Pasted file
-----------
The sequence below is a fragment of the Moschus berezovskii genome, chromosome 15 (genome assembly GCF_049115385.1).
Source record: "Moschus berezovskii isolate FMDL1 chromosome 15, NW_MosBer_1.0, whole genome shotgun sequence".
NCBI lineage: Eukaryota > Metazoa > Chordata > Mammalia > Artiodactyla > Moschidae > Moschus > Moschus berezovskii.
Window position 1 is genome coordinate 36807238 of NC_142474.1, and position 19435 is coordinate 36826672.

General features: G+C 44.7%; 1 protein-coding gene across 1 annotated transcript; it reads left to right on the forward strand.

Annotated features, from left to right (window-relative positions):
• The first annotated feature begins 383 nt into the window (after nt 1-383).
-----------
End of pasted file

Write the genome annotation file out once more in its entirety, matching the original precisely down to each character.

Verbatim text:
The sequence below is a fragment of the Moschus berezovskii genome, chromosome 15 (genome assembly GCF_049115385.1).
Source record: "Moschus berezovskii isolate FMDL1 chromosome 15, NW_MosBer_1.0, whole genome shotgun sequence".
NCBI lineage: Eukaryota > Metazoa > Chordata > Mammalia > Artiodactyla > Moschidae > Moschus > Moschus berezovskii.
Window position 1 is genome coordinate 36807238 of NC_142474.1, and position 19435 is coordinate 36826672.

General features: G+C 44.7%; 1 protein-coding gene across 1 annotated transcript; it reads left to right on the forward strand.

Annotated features, from left to right (window-relative positions):
• The first annotated feature begins 383 nt into the window (after nt 1-383).